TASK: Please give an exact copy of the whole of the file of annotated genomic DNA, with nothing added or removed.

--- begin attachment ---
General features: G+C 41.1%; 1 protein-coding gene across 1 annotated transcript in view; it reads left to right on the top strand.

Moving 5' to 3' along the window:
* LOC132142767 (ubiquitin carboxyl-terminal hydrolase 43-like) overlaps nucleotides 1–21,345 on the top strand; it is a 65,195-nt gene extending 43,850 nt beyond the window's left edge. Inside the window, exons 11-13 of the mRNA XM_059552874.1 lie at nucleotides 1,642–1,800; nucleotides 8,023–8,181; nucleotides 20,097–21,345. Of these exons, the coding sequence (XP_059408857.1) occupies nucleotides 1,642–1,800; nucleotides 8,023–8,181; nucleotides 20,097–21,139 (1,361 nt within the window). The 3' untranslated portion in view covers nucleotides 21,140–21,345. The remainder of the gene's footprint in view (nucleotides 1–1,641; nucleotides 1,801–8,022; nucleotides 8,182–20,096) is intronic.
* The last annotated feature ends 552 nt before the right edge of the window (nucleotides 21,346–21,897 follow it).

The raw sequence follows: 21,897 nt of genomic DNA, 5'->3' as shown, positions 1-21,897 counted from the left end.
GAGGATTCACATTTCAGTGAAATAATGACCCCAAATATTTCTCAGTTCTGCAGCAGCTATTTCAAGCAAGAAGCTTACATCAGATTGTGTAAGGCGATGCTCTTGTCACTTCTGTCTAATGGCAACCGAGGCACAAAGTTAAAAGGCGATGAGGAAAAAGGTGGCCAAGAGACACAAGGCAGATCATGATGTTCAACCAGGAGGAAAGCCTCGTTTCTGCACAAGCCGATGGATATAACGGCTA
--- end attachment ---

General features: G+C 41.1%; 1 protein-coding gene across 1 annotated transcript in view; it reads left to right on the top strand.

Moving 5' to 3' along the window:
* LOC132142767 (ubiquitin carboxyl-terminal hydrolase 43-like) overlaps nucleotides 1–21,345 on the top strand; it is a 65,195-nt gene extending 43,850 nt beyond the window's left edge. Inside the window, exons 11-13 of the mRNA XM_059552874.1 lie at nucleotides 1,642–1,800; nucleotides 8,023–8,181; nucleotides 20,097–21,345. Of these exons, the coding sequence (XP_059408857.1) occupies nucleotides 1,642–1,800; nucleotides 8,023–8,181; nucleotides 20,097–21,139 (1,361 nt within the window). The 3' untranslated portion in view covers nucleotides 21,140–21,345. The remainder of the gene's footprint in view (nucleotides 1–1,641; nucleotides 1,801–8,022; nucleotides 8,182–20,096) is intronic.
* The last annotated feature ends 552 nt before the right edge of the window (nucleotides 21,346–21,897 follow it).

The raw sequence follows: 21,897 nt of genomic DNA, 5'->3' as shown, positions 1-21,897 counted from the left end.
GAGGATTCACATTTCAGTGAAATAATGACCCCAAATATTTCTCAGTTCTGCAGCAGCTATTTCAAGCAAGAAGCTTACATCAGATTGTGTAAGGCGATGCTCTTGTCACTTCTGTCTAATGGCAACCGAGGCACAAAGTTAAAAGGCGATGAGGAAAAAGGTGGCCAAGAGACACAAGGCAGATCATGATGTTCAACCAGGAGGAAAGCCTCGTTTCTGCACAAGCCGATGGATATAACGGCTA